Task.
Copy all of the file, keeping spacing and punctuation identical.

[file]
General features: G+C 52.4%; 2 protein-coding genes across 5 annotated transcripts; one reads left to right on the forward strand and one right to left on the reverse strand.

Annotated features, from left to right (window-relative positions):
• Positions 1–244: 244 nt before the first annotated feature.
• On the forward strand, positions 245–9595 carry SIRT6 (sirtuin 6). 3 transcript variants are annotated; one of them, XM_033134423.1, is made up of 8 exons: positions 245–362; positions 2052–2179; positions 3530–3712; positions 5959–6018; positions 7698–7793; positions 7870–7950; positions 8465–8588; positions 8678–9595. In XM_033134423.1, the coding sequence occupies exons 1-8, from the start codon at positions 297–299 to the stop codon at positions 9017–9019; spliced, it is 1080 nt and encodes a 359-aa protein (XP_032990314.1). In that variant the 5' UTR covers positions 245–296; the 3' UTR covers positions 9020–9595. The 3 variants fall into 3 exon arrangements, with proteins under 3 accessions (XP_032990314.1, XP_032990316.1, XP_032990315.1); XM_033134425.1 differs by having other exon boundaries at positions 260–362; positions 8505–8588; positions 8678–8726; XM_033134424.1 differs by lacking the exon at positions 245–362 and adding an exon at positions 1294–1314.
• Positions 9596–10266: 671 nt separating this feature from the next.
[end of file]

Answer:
General features: G+C 52.4%; 2 protein-coding genes across 5 annotated transcripts; one reads left to right on the forward strand and one right to left on the reverse strand.

Annotated features, from left to right (window-relative positions):
• Positions 1–244: 244 nt before the first annotated feature.
• On the forward strand, positions 245–9595 carry SIRT6 (sirtuin 6). 3 transcript variants are annotated; one of them, XM_033134423.1, is made up of 8 exons: positions 245–362; positions 2052–2179; positions 3530–3712; positions 5959–6018; positions 7698–7793; positions 7870–7950; positions 8465–8588; positions 8678–9595. In XM_033134423.1, the coding sequence occupies exons 1-8, from the start codon at positions 297–299 to the stop codon at positions 9017–9019; spliced, it is 1080 nt and encodes a 359-aa protein (XP_032990314.1). In that variant the 5' UTR covers positions 245–296; the 3' UTR covers positions 9020–9595. The 3 variants fall into 3 exon arrangements, with proteins under 3 accessions (XP_032990314.1, XP_032990316.1, XP_032990315.1); XM_033134425.1 differs by having other exon boundaries at positions 260–362; positions 8505–8588; positions 8678–8726; XM_033134424.1 differs by lacking the exon at positions 245–362 and adding an exon at positions 1294–1314.
• Positions 9596–10266: 671 nt separating this feature from the next.